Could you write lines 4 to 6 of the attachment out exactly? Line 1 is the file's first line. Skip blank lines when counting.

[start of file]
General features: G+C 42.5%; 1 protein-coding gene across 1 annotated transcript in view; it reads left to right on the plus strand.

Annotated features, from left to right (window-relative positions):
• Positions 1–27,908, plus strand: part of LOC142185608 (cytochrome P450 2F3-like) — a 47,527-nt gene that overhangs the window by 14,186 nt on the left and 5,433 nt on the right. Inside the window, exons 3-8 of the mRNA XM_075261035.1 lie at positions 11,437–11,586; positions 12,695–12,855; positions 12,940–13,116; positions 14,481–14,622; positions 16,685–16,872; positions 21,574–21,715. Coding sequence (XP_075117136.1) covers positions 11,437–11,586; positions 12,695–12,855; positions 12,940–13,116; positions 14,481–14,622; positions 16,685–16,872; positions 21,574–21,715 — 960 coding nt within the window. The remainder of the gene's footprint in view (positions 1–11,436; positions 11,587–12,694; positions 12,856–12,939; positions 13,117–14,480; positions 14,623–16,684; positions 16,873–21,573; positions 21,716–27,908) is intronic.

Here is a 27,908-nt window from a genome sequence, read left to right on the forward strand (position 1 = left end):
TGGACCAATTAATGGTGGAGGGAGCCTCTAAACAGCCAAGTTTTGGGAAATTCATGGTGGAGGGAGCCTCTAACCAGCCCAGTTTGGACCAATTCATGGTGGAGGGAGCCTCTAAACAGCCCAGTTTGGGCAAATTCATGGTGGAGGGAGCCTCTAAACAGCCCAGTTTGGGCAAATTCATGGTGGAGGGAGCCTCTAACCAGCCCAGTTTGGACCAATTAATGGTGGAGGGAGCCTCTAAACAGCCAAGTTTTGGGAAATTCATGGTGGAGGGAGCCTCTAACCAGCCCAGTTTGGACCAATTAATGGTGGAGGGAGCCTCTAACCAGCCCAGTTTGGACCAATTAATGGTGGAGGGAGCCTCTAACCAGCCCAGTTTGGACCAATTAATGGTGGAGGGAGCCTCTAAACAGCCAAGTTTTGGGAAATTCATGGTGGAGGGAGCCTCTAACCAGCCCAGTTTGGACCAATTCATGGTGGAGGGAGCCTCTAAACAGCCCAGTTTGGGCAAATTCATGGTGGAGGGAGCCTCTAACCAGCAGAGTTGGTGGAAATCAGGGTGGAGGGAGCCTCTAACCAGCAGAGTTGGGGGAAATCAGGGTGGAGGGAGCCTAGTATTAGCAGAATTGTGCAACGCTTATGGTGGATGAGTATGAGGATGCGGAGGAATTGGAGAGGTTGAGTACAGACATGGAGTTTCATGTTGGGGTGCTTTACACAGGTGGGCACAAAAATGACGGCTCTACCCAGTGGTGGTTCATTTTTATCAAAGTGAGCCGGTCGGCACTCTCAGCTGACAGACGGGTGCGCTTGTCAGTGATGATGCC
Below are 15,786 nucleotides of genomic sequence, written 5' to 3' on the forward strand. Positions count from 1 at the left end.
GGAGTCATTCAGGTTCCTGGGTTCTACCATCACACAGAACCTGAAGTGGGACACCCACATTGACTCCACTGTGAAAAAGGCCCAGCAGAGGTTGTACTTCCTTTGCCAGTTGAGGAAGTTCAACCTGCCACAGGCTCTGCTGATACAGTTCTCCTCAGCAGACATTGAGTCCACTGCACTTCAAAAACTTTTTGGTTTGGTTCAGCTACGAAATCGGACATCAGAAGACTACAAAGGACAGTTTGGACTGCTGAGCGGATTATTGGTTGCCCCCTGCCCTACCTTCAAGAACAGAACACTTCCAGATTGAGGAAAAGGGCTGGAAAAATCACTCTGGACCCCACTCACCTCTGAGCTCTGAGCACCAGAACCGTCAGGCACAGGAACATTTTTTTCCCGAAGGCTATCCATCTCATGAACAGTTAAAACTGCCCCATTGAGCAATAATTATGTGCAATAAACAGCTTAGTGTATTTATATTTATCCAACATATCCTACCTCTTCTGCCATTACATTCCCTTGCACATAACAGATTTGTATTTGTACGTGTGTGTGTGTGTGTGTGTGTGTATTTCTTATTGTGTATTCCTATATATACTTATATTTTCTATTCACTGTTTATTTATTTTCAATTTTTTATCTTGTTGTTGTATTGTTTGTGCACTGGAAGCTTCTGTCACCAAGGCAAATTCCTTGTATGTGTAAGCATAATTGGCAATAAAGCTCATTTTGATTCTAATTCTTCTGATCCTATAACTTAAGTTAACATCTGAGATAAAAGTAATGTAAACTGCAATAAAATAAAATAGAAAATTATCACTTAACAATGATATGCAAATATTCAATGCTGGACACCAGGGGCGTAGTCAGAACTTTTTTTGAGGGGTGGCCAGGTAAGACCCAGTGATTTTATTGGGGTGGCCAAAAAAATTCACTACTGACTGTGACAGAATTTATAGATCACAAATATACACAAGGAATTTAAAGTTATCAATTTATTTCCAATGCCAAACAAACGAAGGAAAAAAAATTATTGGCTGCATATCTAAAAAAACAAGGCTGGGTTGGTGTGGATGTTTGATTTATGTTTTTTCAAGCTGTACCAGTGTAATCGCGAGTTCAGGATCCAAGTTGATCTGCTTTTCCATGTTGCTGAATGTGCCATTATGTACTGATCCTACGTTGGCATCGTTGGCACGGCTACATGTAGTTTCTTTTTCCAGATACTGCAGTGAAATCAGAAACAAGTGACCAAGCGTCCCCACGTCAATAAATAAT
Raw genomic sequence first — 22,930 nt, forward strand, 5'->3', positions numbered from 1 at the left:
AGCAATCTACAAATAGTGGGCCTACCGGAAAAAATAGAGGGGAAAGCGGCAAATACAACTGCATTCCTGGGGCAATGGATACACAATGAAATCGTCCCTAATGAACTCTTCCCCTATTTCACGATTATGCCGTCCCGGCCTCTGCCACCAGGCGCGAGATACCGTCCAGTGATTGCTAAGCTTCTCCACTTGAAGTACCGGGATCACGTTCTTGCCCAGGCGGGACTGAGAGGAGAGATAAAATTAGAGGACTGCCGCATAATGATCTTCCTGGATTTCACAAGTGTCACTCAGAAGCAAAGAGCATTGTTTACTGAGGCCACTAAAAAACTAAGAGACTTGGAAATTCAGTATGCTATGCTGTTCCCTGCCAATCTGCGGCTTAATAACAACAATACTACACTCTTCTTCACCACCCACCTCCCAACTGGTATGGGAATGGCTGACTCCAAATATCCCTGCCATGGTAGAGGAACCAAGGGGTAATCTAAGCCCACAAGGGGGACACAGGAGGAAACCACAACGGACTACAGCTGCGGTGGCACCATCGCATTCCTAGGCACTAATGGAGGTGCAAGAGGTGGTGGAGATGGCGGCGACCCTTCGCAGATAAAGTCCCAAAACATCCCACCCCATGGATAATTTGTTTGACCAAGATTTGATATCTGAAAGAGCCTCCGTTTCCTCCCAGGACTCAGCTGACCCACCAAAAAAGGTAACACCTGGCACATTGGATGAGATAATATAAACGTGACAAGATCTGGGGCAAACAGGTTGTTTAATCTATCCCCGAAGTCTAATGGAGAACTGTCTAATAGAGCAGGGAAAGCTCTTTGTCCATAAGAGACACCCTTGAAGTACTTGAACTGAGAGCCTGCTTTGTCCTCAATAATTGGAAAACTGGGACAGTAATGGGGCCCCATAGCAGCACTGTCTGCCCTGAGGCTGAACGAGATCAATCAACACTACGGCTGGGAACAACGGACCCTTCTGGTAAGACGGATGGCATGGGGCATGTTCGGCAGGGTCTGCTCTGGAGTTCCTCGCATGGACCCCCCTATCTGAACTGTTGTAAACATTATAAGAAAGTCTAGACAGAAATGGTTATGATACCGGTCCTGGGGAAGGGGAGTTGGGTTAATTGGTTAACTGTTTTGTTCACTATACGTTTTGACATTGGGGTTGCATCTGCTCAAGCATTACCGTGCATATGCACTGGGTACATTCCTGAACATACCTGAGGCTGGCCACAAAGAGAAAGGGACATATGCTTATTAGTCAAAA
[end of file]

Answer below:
Here is a 27,908-nt window from a genome sequence, read left to right on the forward strand (position 1 = left end):
TGGACCAATTAATGGTGGAGGGAGCCTCTAAACAGCCAAGTTTTGGGAAATTCATGGTGGAGGGAGCCTCTAACCAGCCCAGTTTGGACCAATTCATGGTGGAGGGAGCCTCTAAACAGCCCAGTTTGGGCAAATTCATGGTGGAGGGAGCCTCTAAACAGCCCAGTTTGGGCAAATTCATGGTGGAGGGAGCCTCTAACCAGCCCAGTTTGGACCAATTAATGGTGGAGGGAGCCTCTAAACAGCCAAGTTTTGGGAAATTCATGGTGGAGGGAGCCTCTAACCAGCCCAGTTTGGACCAATTAATGGTGGAGGGAGCCTCTAACCAGCCCAGTTTGGACCAATTAATGGTGGAGGGAGCCTCTAACCAGCCCAGTTTGGACCAATTAATGGTGGAGGGAGCCTCTAAACAGCCAAGTTTTGGGAAATTCATGGTGGAGGGAGCCTCTAACCAGCCCAGTTTGGACCAATTCATGGTGGAGGGAGCCTCTAAACAGCCCAGTTTGGGCAAATTCATGGTGGAGGGAGCCTCTAACCAGCAGAGTTGGTGGAAATCAGGGTGGAGGGAGCCTCTAACCAGCAGAGTTGGGGGAAATCAGGGTGGAGGGAGCCTAGTATTAGCAGAATTGTGCAACGCTTATGGTGGATGAGTATGAGGATGCGGAGGAATTGGAGAGGTTGAGTACAGACATGGAGTTTCATGTTGGGGTGCTTTACACAGGTGGGCACAAAAATGACGGCTCTACCCAGTGGTGGTTCATTTTTATCAAAGTGAGCCGGTCGGCACTCTCAGCTGACAGACGGGTGCGCTTGTCAGTGATGATGCC
Below are 15,786 nucleotides of genomic sequence, written 5' to 3' on the forward strand. Positions count from 1 at the left end.